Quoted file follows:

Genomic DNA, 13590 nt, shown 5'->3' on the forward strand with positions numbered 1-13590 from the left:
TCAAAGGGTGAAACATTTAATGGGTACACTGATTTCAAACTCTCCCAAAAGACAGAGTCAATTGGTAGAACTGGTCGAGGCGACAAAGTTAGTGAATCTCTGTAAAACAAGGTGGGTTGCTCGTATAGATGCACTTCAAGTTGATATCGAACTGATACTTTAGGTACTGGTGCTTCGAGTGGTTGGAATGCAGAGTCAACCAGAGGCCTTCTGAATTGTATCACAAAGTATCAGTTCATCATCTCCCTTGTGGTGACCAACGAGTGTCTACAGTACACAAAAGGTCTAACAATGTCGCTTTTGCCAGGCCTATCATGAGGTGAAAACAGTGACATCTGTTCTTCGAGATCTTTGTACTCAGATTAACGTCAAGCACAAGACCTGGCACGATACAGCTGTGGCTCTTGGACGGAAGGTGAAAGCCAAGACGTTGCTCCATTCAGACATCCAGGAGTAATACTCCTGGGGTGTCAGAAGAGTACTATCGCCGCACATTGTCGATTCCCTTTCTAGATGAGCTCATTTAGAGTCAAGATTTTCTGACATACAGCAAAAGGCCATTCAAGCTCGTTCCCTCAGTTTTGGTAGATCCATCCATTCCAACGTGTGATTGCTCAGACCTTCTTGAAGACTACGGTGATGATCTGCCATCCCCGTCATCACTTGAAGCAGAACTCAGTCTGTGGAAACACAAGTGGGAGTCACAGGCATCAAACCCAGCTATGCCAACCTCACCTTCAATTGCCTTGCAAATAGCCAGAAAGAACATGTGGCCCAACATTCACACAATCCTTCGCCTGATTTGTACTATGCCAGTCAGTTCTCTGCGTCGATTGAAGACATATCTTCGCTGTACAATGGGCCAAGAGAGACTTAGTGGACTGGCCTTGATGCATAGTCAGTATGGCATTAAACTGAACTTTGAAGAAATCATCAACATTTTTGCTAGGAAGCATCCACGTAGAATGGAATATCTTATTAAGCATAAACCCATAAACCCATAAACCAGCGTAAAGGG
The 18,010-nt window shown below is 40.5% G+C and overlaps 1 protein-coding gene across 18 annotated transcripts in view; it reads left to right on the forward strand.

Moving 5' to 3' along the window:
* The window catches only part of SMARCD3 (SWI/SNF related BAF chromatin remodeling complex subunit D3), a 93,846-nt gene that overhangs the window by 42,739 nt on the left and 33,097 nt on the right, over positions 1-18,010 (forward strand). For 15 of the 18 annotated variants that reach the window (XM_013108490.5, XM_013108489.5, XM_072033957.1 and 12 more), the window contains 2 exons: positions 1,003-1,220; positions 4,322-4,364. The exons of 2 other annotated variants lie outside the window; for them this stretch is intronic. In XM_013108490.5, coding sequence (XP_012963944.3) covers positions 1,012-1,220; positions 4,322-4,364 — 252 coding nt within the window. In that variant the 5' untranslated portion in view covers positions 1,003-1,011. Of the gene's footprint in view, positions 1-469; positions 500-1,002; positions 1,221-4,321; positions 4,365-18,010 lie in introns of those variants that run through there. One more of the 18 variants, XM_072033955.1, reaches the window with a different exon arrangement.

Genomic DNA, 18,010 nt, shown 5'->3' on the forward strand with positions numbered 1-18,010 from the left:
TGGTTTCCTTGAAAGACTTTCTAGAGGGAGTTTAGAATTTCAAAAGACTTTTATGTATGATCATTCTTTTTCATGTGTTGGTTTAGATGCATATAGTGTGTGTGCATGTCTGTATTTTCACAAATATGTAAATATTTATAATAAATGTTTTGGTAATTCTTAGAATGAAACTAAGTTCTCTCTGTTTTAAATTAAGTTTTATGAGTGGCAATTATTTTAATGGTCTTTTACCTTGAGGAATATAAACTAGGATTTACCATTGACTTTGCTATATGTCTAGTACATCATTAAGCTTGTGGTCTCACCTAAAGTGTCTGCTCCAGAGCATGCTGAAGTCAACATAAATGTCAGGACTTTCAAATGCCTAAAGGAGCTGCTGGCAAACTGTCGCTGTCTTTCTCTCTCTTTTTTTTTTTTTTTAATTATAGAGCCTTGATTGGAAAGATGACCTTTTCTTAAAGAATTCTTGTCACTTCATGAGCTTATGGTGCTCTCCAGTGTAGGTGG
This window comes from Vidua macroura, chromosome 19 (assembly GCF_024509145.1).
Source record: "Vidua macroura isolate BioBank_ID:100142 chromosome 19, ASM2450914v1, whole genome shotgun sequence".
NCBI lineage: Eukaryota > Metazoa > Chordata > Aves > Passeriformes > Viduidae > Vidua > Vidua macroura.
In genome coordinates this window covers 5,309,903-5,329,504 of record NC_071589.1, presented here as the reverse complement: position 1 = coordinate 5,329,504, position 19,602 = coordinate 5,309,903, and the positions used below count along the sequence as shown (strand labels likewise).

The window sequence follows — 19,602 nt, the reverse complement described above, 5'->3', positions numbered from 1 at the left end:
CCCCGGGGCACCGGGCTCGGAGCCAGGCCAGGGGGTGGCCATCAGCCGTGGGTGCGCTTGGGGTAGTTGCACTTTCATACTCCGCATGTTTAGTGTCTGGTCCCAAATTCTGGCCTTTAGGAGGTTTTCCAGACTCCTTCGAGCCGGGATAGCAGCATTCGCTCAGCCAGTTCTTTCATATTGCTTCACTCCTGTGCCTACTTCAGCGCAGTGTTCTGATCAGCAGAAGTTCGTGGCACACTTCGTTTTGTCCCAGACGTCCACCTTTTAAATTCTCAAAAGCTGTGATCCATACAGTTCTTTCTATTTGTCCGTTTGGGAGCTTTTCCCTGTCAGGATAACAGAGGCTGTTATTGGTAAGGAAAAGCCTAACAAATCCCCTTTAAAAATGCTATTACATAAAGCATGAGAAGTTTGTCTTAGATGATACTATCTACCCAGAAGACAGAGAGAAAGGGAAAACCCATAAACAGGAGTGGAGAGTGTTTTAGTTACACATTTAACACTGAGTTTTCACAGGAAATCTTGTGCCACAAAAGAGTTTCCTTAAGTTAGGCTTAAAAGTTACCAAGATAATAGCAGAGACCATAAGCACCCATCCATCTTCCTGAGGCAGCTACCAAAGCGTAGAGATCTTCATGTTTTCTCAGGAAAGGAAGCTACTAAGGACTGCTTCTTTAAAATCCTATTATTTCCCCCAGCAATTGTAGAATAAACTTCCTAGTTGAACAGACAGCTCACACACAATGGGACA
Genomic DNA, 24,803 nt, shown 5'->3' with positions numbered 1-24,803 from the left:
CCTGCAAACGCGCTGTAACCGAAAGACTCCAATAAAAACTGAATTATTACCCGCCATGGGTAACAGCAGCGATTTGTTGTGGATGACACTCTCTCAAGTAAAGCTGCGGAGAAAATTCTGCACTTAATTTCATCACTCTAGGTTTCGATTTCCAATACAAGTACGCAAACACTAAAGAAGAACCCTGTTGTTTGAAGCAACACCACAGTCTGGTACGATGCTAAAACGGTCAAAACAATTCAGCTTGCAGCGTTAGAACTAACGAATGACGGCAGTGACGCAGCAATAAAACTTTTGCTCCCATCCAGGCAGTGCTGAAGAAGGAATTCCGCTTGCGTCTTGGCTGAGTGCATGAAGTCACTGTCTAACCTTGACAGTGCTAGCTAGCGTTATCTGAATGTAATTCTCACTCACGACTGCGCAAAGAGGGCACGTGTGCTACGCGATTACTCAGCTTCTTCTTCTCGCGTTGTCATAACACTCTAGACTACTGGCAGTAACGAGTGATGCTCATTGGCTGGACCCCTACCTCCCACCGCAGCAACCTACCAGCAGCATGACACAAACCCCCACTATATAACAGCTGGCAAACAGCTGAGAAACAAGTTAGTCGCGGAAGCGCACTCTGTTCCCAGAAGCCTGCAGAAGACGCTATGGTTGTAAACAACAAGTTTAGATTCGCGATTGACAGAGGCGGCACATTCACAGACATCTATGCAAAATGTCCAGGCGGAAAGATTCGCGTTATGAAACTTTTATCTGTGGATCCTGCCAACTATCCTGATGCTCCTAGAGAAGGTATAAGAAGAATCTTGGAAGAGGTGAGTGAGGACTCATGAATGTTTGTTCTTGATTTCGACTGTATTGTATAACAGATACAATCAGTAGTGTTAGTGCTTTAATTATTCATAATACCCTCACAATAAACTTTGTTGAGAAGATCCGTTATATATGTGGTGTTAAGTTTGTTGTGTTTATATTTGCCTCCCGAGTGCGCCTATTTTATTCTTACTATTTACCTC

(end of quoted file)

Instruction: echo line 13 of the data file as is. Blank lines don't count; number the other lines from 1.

CCCCGGGGCACCGGGCTCGGAGCCAGGCCAGGGGGTGGCCATCAGCCGTGGGTGCGCTTGGGGTAGTTGCACTTTCATACTCCGCATGTTTAGTGTCTGGTCCCAAATTCTGGCCTTTAGGAGGTTTTCCAGACTCCTTCGAGCCGGGATAGCAGCATTCGCTCAGCCAGTTCTTTCATATTGCTTCACTCCTGTGCCTACTTCAGCGCAGTGTTCTGATCAGCAGAAGTTCGTGGCACACTTCGTTTTGTCCCAGACGTCCACCTTTTAAATTCTCAAAAGCTGTGATCCATACAGTTCTTTCTATTTGTCCGTTTGGGAGCTTTTCCCTGTCAGGATAACAGAGGCTGTTATTGGTAAGGAAAAGCCTAACAAATCCCCTTTAAAAATGCTATTACATAAAGCATGAGAAGTTTGTCTTAGATGATACTATCTACCCAGAAGACAGAGAGAAAGGGAAAACCCATAAACAGGAGTGGAGAGTGTTTTAGTTACACATTTAACACTGAGTTTTCACAGGAAATCTTGTGCCACAAAAGAGTTTCCTTAAGTTAGGCTTAAAAGTTACCAAGATAATAGCAGAGACCATAAGCACCCATCCATCTTCCTGAGGCAGCTACCAAAGCGTAGAGATCTTCATGTTTTCTCAGGAAAGGAAGCTACTAAGGACTGCTTCTTTAAAATCCTATTATTTCCCCCAGCAATTGTAGAATAAACTTCCTAGTTGAACAGACAGCTCACACACAATGGGACA